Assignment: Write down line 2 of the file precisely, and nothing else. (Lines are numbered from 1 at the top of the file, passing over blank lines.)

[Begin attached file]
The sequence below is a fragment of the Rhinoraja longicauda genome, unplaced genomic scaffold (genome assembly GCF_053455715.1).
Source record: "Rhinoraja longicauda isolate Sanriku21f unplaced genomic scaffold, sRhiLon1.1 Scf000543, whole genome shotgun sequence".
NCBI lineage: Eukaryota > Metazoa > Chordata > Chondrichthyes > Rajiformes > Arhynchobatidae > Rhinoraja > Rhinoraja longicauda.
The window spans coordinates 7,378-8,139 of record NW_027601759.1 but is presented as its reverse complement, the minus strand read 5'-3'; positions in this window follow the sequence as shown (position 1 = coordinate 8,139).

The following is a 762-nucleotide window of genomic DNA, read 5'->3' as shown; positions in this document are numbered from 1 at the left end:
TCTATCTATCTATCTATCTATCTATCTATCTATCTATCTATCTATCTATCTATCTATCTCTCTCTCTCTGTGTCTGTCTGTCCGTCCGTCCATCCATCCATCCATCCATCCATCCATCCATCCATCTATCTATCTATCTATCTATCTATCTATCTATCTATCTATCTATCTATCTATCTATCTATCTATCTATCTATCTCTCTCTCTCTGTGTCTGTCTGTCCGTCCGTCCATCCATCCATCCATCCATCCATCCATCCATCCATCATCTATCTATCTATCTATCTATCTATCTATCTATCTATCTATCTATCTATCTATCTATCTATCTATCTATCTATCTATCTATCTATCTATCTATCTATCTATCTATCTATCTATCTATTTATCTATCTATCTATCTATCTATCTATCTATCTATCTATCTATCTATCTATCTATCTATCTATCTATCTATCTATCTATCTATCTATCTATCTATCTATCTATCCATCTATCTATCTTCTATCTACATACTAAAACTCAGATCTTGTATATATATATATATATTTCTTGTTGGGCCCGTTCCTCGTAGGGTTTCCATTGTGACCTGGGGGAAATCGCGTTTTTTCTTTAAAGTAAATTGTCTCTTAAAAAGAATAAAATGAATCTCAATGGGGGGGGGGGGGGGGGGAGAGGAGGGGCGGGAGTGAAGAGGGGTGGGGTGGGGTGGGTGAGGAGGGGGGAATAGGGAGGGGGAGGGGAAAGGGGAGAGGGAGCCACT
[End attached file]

Source record: "Rhinoraja longicauda isolate Sanriku21f unplaced genomic scaffold, sRhiLon1.1 Scf000543, whole genome shotgun sequence".